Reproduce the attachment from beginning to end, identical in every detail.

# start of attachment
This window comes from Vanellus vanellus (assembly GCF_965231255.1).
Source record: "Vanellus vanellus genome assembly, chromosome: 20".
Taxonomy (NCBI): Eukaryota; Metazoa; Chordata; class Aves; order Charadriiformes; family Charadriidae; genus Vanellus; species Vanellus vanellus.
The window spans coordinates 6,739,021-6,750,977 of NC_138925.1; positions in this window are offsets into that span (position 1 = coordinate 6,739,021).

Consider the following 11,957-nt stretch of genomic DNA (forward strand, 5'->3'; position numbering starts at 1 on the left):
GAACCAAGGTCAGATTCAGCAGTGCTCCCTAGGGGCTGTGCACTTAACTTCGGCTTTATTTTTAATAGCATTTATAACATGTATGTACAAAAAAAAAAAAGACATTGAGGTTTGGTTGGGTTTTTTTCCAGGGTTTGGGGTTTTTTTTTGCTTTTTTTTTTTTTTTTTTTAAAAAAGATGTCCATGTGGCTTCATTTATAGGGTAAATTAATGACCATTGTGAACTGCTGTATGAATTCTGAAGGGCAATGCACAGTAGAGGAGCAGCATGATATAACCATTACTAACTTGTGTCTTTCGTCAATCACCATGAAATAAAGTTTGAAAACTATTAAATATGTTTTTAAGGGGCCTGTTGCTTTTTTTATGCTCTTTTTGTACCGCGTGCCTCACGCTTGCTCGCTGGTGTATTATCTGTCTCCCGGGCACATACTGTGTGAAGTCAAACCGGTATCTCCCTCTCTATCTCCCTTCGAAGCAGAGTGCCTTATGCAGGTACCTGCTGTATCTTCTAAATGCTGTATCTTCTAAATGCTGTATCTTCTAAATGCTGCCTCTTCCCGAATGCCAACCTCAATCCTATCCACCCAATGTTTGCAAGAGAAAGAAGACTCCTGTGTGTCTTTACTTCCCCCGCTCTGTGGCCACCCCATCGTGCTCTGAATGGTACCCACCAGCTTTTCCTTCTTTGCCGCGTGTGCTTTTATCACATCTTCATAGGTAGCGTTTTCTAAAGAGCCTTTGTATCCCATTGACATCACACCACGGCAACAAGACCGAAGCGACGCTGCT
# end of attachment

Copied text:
This window comes from Vanellus vanellus (assembly GCF_965231255.1).
Source record: "Vanellus vanellus genome assembly, chromosome: 20".
Taxonomy (NCBI): Eukaryota; Metazoa; Chordata; class Aves; order Charadriiformes; family Charadriidae; genus Vanellus; species Vanellus vanellus.
The window spans coordinates 6,739,021-6,750,977 of NC_138925.1; positions in this window are offsets into that span (position 1 = coordinate 6,739,021).

Consider the following 11,957-nt stretch of genomic DNA (forward strand, 5'->3'; position numbering starts at 1 on the left):
GAACCAAGGTCAGATTCAGCAGTGCTCCCTAGGGGCTGTGCACTTAACTTCGGCTTTATTTTTAATAGCATTTATAACATGTATGTACAAAAAAAAAAAAGACATTGAGGTTTGGTTGGGTTTTTTTCCAGGGTTTGGGGTTTTTTTTTGCTTTTTTTTTTTTTTTTTTTAAAAAAGATGTCCATGTGGCTTCATTTATAGGGTAAATTAATGACCATTGTGAACTGCTGTATGAATTCTGAAGGGCAATGCACAGTAGAGGAGCAGCATGATATAACCATTACTAACTTGTGTCTTTCGTCAATCACCATGAAATAAAGTTTGAAAACTATTAAATATGTTTTTAAGGGGCCTGTTGCTTTTTTTATGCTCTTTTTGTACCGCGTGCCTCACGCTTGCTCGCTGGTGTATTATCTGTCTCCCGGGCACATACTGTGTGAAGTCAAACCGGTATCTCCCTCTCTATCTCCCTTCGAAGCAGAGTGCCTTATGCAGGTACCTGCTGTATCTTCTAAATGCTGTATCTTCTAAATGCTGTATCTTCTAAATGCTGCCTCTTCCCGAATGCCAACCTCAATCCTATCCACCCAATGTTTGCAAGAGAAAGAAGACTCCTGTGTGTCTTTACTTCCCCCGCTCTGTGGCCACCCCATCGTGCTCTGAATGGTACCCACCAGCTTTTCCTTCTTTGCCGCGTGTGCTTTTATCACATCTTCATAGGTAGCGTTTTCTAAAGAGCCTTTGTATCCCATTGACATCACACCACGGCAACAAGACCGAAGCGACGCTGCT